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[129] explanations. One of our men happened to be riding by so near that the fellow almost touched him with his sleepy head as he popped it out between the curtains, and, startled by it into instinctive selfdefence, promptly put an end to him, so that the poor wretch never got really well awake at all. It was much to be regretted, but the moral is, it is a bad thing to sleep too late in the mornings.

It was not long before the entire camp was in our possession, those who had not fled to the cover of the infantry or sought refuge in a swamp hard by having been slain or captured. The herd and its official leader had been from the outset completely demoralized, and the heroism of individuals could not redeem the situation. It only remained to hold what had been gained, but that was the difficulty. If it had not been for overwhelming masses of infantry near at hand Kilpatrick's corps, as an organized body, would have never again existed.

Most of our men were dismounted and thrown forward as infantry to hold the ground until the captured horses, artillery and wagons could be removed or destroyed. The programme had been for a portion of Wheeler's command to attack the camp on our right as soon as the firing indicated to them that the ball was opened, but owing to the swampy nature of the ground after the rain, and other reasons not necessary to mention, they unfortunately did not come up in time to answer the purpose intended. At length portions of the scattered Federal cavalry began to take heart and rally under the wing of their infantry, and it became necessary for our command to withdraw before the pressure of the latter. We carried away many hundred prisoners (nearly as many as the entire attacking force), and numbers of horses, among them three of Kilpatrick's private mounts, the gallant black already alluded to, a piebald, and a bay. When we had retired it was practicable for that General to return to his headquarters, which he had left in the rather abrupt manner that I have attempted to describe.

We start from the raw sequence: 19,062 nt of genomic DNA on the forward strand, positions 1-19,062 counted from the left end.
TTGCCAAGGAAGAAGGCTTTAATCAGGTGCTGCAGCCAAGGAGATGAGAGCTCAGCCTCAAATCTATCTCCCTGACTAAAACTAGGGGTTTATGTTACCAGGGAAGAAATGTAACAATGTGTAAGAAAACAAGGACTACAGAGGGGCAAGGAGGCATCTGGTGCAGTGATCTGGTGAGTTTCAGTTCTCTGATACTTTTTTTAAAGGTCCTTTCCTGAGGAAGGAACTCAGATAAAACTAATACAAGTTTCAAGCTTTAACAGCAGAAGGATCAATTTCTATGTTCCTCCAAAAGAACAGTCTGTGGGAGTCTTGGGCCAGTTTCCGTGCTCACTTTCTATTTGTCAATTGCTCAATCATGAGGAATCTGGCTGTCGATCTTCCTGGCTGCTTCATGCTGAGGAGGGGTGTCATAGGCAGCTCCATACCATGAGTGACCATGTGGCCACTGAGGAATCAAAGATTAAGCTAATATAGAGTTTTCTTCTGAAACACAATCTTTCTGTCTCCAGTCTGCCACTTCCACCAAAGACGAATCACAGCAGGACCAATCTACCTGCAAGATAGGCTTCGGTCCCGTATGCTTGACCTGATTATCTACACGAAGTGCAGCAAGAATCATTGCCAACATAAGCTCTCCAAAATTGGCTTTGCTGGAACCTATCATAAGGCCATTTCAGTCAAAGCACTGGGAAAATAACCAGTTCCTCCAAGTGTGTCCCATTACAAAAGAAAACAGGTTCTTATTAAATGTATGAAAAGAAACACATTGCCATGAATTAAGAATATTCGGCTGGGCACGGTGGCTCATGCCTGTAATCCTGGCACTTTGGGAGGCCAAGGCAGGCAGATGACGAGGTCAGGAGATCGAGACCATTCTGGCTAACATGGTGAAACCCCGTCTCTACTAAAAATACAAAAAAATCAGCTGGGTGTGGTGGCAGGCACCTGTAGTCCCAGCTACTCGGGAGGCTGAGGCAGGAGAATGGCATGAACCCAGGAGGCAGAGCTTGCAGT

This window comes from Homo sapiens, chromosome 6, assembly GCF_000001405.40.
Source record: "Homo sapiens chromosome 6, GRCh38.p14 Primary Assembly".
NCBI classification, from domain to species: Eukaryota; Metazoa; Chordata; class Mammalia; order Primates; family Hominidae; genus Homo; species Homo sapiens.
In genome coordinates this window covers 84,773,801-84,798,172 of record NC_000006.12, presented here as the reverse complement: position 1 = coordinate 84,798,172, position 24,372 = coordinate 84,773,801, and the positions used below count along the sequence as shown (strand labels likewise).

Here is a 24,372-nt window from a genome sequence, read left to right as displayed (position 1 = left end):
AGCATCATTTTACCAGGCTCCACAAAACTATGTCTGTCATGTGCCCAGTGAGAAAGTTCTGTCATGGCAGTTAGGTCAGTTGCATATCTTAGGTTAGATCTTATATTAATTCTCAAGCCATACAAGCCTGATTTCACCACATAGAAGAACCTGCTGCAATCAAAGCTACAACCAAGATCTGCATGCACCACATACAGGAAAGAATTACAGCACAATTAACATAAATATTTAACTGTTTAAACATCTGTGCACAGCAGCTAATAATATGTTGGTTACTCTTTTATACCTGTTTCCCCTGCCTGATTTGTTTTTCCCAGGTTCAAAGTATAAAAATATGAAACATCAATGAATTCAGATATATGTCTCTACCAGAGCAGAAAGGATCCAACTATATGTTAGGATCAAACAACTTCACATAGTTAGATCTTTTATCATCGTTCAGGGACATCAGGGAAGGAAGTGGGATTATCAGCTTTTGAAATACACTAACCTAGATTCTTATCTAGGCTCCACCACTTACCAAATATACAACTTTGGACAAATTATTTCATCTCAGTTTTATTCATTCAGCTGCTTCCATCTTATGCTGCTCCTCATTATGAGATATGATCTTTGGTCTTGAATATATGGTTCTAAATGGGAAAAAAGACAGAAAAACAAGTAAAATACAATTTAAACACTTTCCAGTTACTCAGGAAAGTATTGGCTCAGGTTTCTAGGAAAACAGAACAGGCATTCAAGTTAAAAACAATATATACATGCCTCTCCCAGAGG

Thus terminated an affair which, as far as I know, has not been recorded, or even dignified by a name; yet it was not without brilliancy in conception and romantic dash in execution, and its results failed of being decisive simply from the vast disproportion of numbers. If it had occurred in the first American war for independence its achievements would have been chronicled with flourishes of the historic pen, and it might have supplied a theme for many a fervid centennial speaker.

Some weeks afterwards, when Johnston's army had been disbanded,

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Judson Kilpatrick (2)
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